As a consequence of this situation, the Association for the Protection of the Environment tested the possibility of at-source segregation of residential waste in two neighborhoods in Cairo and established that it would work. Pilot projects in Beni Suef (rural), Nuweiba, South Sinai (coastal) and Maadi, (urban) Cairo, replicated this intervention.
The merits of the system at the macro and micro levels need to be enumerated: A system which recovers 80% of municipal household waste Employment creation for unemployed youth at the rate of 7-8 jobs per ton of waste collected Income directed towards the education of girls Income which guarantees food security, improved health and nutrition Uncontaminated organics for the production of a higher grade compost Entrepreneurship and skills acquisition outside of formal school systems The production of new materials from existing ones The protection of the earthís non-renewable resources The protection of land from being used as sanitary landfills The protection of the air from the uncontrolled burning of garbage The creation of learning environments where youth learn to operate, maintain and repair machines The application of science in informal learning settings The generation of income The preservation of family-style, family-owned businesses The creation of economically thriving communities The creation of supporting industries The fostering of an inventive, innovative spirit The transfer of technology between and among communities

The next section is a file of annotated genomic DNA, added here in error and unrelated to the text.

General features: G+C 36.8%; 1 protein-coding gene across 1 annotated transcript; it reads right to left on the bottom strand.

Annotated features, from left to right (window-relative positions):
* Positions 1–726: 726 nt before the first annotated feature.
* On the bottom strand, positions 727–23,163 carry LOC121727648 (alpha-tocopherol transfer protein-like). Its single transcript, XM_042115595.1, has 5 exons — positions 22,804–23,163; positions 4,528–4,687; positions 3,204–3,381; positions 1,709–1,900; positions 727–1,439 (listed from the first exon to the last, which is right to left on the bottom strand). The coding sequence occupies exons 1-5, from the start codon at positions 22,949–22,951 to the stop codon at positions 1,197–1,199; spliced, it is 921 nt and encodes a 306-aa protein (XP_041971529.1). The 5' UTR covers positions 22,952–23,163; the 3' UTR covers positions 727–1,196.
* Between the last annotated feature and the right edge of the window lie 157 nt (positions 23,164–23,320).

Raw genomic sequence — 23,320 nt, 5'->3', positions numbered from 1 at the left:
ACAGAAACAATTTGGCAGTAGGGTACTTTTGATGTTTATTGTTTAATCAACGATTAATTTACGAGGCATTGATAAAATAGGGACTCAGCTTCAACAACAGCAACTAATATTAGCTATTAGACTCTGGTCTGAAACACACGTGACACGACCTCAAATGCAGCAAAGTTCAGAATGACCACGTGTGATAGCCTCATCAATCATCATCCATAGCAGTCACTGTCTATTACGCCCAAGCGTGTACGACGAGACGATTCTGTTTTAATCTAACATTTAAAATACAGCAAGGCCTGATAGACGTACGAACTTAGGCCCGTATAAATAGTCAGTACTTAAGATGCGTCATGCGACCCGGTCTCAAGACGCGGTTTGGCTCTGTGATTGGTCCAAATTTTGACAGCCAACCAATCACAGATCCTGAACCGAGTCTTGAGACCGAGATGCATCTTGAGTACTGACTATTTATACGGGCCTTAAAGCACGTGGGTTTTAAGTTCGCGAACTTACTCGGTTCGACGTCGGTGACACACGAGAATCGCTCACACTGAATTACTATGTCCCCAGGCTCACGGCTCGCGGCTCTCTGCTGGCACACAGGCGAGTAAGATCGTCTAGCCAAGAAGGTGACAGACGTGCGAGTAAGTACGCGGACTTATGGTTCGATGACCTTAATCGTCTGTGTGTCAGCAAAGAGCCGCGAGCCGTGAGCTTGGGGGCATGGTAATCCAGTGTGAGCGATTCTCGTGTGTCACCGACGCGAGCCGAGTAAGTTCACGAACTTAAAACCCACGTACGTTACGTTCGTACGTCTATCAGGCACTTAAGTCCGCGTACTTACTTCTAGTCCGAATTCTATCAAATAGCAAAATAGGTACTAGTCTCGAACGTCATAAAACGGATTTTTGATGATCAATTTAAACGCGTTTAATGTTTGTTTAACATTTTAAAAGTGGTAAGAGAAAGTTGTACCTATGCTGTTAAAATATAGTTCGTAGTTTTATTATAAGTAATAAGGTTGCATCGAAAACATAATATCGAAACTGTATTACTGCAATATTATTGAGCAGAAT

Integrating Urban Upgrading, Technology Transfer and Improved Service
The issues touch upon all informal sector activities in Egypt, not just the waste collectors. Urban governance plans need to re-assess established practice of urban resettlement plans which move people out of their exiting neighborhoods and into farther ones from the hub of economic activity in the center.
With each plan to move the informal sectorís activities further out of the city, the risks of poorer service, joblessness and social instability increase. These either come about as a result of longer distances, higher transport costs, prohibitive maintenance costs, higher labor costs and higher stoppage rates. Or, conversely, it could come about as a result of the informal sector workers leaving their trade and suffering the negative aspects of unemployment ñ temporary or otherwise.
A new vision which integrates urban upgrading of informal sector communities needs to be developed. One where residents can remain in their neighborhoods and be left to practice their trade but where infrastructure and neighborhood upgrading really takes place. A plan where micro-enterprise workshops are upgraded and new appropriate technology inputs convert people from negative practices to better ones. A plan that will reap the benefits of the cumulative experience of community-based organizations and grass roots development interventions. A plan that will formalize the informal sector into formal sector companies, with attendant learning and technology upgrading.
Cairo, March 2000
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CID-Community & Institutional Development
(The paper is a contribution to the debate on cities, presented at a World Bank conference which was held in Cairo on "Voices for Change - Partners for Properity" for the MENA region).